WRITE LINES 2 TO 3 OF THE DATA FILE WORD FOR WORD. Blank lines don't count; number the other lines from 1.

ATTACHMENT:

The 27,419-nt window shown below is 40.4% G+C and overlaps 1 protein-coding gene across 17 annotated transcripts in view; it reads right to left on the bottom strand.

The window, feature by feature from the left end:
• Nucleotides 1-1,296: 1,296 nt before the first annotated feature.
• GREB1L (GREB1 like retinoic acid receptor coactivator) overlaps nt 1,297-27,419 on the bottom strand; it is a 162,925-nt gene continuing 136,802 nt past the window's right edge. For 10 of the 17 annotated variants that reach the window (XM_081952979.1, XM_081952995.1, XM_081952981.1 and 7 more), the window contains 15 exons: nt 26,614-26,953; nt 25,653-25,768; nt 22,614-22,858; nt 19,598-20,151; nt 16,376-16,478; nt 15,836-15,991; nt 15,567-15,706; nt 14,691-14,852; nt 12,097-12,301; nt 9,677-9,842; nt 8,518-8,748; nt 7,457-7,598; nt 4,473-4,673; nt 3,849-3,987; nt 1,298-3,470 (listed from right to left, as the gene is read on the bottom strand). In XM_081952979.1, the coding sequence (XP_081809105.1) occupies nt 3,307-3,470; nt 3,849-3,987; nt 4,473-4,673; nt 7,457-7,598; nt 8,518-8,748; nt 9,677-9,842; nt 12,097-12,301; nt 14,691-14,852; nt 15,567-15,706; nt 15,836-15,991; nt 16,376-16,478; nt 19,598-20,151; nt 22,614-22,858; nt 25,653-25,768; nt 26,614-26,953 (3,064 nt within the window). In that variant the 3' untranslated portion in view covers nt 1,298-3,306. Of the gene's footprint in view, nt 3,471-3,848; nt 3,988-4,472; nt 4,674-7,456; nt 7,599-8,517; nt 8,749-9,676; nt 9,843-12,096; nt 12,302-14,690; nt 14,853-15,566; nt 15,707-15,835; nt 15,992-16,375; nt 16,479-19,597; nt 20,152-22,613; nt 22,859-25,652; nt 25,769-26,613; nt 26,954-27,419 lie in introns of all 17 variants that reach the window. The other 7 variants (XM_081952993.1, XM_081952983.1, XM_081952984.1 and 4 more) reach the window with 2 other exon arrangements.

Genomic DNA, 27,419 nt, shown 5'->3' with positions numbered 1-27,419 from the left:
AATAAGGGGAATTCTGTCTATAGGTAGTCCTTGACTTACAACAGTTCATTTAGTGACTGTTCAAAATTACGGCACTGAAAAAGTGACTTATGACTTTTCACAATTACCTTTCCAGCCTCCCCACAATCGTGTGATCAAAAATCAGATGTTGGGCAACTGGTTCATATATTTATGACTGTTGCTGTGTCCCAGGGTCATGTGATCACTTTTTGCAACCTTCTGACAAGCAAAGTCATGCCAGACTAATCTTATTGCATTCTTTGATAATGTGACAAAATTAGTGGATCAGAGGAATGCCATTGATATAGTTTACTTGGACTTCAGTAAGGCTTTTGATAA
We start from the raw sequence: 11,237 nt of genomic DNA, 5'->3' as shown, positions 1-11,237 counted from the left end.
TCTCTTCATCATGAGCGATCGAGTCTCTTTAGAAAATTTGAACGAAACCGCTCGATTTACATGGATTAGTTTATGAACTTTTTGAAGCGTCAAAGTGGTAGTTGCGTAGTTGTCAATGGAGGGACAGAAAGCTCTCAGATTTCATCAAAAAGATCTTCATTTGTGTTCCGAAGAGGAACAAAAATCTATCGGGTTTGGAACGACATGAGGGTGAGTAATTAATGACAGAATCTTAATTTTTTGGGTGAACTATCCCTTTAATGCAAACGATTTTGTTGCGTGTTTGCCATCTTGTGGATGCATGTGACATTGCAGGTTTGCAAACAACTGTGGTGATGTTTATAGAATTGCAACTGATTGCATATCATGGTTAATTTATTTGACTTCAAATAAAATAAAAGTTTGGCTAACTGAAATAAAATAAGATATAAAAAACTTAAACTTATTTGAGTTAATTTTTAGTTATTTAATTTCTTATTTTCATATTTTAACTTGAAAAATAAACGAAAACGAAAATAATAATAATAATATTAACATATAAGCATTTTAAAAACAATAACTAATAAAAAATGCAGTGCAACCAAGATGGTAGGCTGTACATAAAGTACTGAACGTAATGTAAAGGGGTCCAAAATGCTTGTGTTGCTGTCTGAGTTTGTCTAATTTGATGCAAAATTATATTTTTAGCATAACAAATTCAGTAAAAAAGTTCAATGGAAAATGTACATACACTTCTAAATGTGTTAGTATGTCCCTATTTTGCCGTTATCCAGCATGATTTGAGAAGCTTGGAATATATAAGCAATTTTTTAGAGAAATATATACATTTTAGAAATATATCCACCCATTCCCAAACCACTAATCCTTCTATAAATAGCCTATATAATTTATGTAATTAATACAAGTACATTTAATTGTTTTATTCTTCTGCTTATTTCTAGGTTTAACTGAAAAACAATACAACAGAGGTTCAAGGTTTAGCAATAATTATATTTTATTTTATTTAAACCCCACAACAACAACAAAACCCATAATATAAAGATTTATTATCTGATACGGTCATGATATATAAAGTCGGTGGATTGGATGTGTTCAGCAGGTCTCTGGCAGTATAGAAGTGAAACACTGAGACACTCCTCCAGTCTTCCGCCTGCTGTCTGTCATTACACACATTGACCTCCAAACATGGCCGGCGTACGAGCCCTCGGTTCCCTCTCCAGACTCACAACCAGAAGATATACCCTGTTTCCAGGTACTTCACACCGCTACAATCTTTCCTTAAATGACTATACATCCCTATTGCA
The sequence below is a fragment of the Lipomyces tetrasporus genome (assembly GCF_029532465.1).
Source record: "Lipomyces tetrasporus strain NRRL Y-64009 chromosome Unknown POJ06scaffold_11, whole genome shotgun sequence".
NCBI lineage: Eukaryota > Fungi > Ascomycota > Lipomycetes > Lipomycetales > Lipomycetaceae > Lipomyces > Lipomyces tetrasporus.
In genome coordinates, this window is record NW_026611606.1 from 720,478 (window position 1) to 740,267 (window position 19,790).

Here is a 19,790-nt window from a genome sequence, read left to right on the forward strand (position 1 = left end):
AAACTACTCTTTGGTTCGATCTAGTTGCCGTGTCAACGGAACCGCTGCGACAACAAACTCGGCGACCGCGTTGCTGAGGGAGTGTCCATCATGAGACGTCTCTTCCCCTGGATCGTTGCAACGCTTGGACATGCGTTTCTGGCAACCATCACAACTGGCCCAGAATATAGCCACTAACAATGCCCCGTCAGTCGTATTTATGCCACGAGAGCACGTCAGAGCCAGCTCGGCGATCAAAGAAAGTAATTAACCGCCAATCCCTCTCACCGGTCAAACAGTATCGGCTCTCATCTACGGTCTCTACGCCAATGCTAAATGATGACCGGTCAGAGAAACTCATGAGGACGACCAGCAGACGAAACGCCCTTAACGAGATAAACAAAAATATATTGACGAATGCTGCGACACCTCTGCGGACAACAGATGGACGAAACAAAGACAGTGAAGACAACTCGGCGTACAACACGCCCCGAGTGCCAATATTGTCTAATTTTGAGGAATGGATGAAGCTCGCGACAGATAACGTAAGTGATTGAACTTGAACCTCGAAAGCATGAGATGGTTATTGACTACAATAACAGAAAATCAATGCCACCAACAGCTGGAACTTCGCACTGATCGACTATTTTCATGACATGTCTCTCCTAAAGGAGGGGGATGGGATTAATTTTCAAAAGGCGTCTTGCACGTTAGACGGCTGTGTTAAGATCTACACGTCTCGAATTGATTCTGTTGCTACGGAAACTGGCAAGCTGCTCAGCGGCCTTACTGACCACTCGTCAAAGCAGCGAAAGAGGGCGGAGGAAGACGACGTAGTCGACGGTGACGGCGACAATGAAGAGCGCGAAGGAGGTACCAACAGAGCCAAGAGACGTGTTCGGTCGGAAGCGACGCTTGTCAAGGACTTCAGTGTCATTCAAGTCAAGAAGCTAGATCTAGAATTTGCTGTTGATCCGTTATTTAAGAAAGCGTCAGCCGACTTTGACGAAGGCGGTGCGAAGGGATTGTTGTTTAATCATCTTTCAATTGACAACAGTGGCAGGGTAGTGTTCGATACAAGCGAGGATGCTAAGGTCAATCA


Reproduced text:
The window, feature by feature from the left end:
• Nucleotides 1-1,296: 1,296 nt before the first annotated feature.